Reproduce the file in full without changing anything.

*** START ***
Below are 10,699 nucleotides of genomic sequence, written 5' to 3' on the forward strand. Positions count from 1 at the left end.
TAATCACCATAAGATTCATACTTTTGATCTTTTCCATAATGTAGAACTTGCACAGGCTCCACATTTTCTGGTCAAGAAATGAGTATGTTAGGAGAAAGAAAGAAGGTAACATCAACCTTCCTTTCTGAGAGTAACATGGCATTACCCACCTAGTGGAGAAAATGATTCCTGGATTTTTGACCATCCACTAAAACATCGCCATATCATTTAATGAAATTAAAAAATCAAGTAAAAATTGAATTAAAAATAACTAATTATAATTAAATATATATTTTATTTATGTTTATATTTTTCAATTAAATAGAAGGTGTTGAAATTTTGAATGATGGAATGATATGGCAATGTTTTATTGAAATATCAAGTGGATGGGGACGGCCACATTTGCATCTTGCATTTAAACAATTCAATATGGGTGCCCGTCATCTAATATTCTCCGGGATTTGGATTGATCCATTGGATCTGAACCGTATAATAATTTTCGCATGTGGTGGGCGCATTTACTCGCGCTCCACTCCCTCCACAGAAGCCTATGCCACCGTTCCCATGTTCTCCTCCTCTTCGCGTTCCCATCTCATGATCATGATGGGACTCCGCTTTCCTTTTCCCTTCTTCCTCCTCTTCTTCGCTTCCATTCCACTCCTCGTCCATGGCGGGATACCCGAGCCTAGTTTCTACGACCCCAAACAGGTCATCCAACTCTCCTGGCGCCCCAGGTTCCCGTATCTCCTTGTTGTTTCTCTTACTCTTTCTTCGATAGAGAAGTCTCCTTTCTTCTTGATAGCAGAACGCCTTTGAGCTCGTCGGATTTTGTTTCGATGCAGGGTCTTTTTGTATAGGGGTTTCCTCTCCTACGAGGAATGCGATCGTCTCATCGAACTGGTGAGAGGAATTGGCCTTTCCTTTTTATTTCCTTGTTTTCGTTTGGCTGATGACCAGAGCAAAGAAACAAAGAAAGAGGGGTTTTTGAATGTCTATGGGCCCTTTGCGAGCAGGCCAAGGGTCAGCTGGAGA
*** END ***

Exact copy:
Below are 10,699 nucleotides of genomic sequence, written 5' to 3' on the forward strand. Positions count from 1 at the left end.
TAATCACCATAAGATTCATACTTTTGATCTTTTCCATAATGTAGAACTTGCACAGGCTCCACATTTTCTGGTCAAGAAATGAGTATGTTAGGAGAAAGAAAGAAGGTAACATCAACCTTCCTTTCTGAGAGTAACATGGCATTACCCACCTAGTGGAGAAAATGATTCCTGGATTTTTGACCATCCACTAAAACATCGCCATATCATTTAATGAAATTAAAAAATCAAGTAAAAATTGAATTAAAAATAACTAATTATAATTAAATATATATTTTATTTATGTTTATATTTTTCAATTAAATAGAAGGTGTTGAAATTTTGAATGATGGAATGATATGGCAATGTTTTATTGAAATATCAAGTGGATGGGGACGGCCACATTTGCATCTTGCATTTAAACAATTCAATATGGGTGCCCGTCATCTAATATTCTCCGGGATTTGGATTGATCCATTGGATCTGAACCGTATAATAATTTTCGCATGTGGTGGGCGCATTTACTCGCGCTCCACTCCCTCCACAGAAGCCTATGCCACCGTTCCCATGTTCTCCTCCTCTTCGCGTTCCCATCTCATGATCATGATGGGACTCCGCTTTCCTTTTCCCTTCTTCCTCCTCTTCTTCGCTTCCATTCCACTCCTCGTCCATGGCGGGATACCCGAGCCTAGTTTCTACGACCCCAAACAGGTCATCCAACTCTCCTGGCGCCCCAGGTTCCCGTATCTCCTTGTTGTTTCTCTTACTCTTTCTTCGATAGAGAAGTCTCCTTTCTTCTTGATAGCAGAACGCCTTTGAGCTCGTCGGATTTTGTTTCGATGCAGGGTCTTTTTGTATAGGGGTTTCCTCTCCTACGAGGAATGCGATCGTCTCATCGAACTGGTGAGAGGAATTGGCCTTTCCTTTTTATTTCCTTGTTTTCGTTTGGCTGATGACCAGAGCAAAGAAACAAAGAAAGAGGGGTTTTTGAATGTCTATGGGCCCTTTGCGAGCAGGCCAAGGGTCAGCTGGAGA